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Amusement Park for Birdwatchers: So. Padre Island, TX

Tuesday, November 27, 2012

We're walking the South Padre Island boardwalk in Texas. It's like an amusement park for birdwatchers. We're looking at the expected (great egret, little blue heron) when Phoebe stops dead with a "Mamamamalooklooklook what's this?"

Well, that's a least bittern. A bird I've seen in glimpses, heard cooing in Connecticut wild rice and North Dakota cattails, but never ogled for long.

OMG!


Learning later that this little character is well-known along this boardwalk did nothing to lessen the thrill of having our daughter point us to the best least bittern of our lives.


He gave us every possible spraddled pose; he lengthened from little Nerf football to javelin.


He dove out of the frame (check that leg anatomy, folks, that's a lean little drumstick there with the feathers on it, and a pretty good thigh)


and came up with fishies


and then he flew under the boardwalk (just try not to hum THAT now)


and I cussed missing the shot because he wears a coat of many colors and he looked like a Promethea moth in flight. Don't miss his tiny black tail here. Yes, we fell in love.

We will come back to him because we caught up with him on the other side and banged away at him for the better part of an hour. It was so much fun.


Sure, you see more great egrets in a lifetime than you do least bitterns, but they are so saurian, so fine, and they croak in the most splendid way when they fly.


Awwwwk! Rawwwwwk! Raaawwwwk! The voice of the velociraptor is heard upon the land.


The vinaceous plum neck of the little blue heron enchants me.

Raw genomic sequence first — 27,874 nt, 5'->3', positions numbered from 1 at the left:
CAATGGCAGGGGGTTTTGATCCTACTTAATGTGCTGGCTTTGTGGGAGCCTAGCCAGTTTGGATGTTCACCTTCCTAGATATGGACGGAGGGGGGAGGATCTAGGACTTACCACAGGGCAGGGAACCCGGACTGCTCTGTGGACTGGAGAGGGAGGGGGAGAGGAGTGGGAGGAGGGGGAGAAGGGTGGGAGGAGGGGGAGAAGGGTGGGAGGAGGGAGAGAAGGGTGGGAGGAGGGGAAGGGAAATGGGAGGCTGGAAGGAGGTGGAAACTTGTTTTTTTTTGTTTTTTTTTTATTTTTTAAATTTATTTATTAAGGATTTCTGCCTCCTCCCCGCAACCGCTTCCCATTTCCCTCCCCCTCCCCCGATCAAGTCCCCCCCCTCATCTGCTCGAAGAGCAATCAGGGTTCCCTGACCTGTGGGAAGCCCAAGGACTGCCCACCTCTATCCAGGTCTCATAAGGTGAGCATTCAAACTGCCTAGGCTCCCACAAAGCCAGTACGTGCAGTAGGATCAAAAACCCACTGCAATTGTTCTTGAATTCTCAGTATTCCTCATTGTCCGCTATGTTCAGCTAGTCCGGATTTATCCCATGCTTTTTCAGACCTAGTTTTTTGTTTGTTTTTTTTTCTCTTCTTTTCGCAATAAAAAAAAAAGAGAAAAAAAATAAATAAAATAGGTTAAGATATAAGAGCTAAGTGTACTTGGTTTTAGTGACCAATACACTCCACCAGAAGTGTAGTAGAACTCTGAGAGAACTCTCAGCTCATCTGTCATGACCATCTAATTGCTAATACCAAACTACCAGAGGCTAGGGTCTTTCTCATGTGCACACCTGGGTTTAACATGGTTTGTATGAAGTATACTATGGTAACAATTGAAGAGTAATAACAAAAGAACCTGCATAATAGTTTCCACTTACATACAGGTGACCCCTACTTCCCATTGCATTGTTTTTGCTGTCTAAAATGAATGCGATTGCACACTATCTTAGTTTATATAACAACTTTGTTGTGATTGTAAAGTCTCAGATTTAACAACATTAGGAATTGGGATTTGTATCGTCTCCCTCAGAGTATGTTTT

As you can see, the South Padre boardwalks associated with both the Convention Center and the World Birding Center (both of which centers were closed this fine Sunday afternoon) afford terrific photographic and birdwatching opportunities. The boardwalks remain accessible 24-7. Heavenly!


Coming here was a huge delight for us. We met up with Ohio friends and birded the daylights out of that marsh. 

 The wind was ripping along at a sustained 30 mph with gusts that tottered the Science Chimp. Yet there were birds absolutely everywhere. I could only imagine what we'd have seen had it been still.


Below us, mystery big-eyed suckers. Still waiting for that Sibley Guide to Fishes of North America (that was a joke, David...) I have had to call in my beloved Floridacracker to help with ID. For your amusement, our correspondence:

Zick to Floridacracker:
I come, hat in hand, to ask for a fish ID. South Padre Is. TX, mid-Nov., swimming in small schools in very shallow brackish marsh off the Convention Center boardwalk. Mouth downturned, suckerlike, pectoral fins oddly upward-pointing. This was not a momentary accident. They swam with their arms up. Maxed out at about 14". Very large eye. I wanted to call them bigeye suckers, but I know nothing about fish, so I stood there flapping my arms. Audubon Guide has failed me. Need the Sibley Guide to Fish of North America.


Floridacracker to Zick: Hey Zick! THAT is the real "chicken of the sea", a mullet. Historically, a fish of life saving abundance for early Florida colonists and settlers. Vital through every step in the foodweb, they are forage fish from the moment they are spawned...every predator in the sea loves mullet.
They are grazers and algae slurpers.Also... they are birds,  not fish. Years ago two poachers,who were caught redhanded with an illegal amount of mullet, argued in court that since mullet had a gizzard (they do) ... well they must be birds.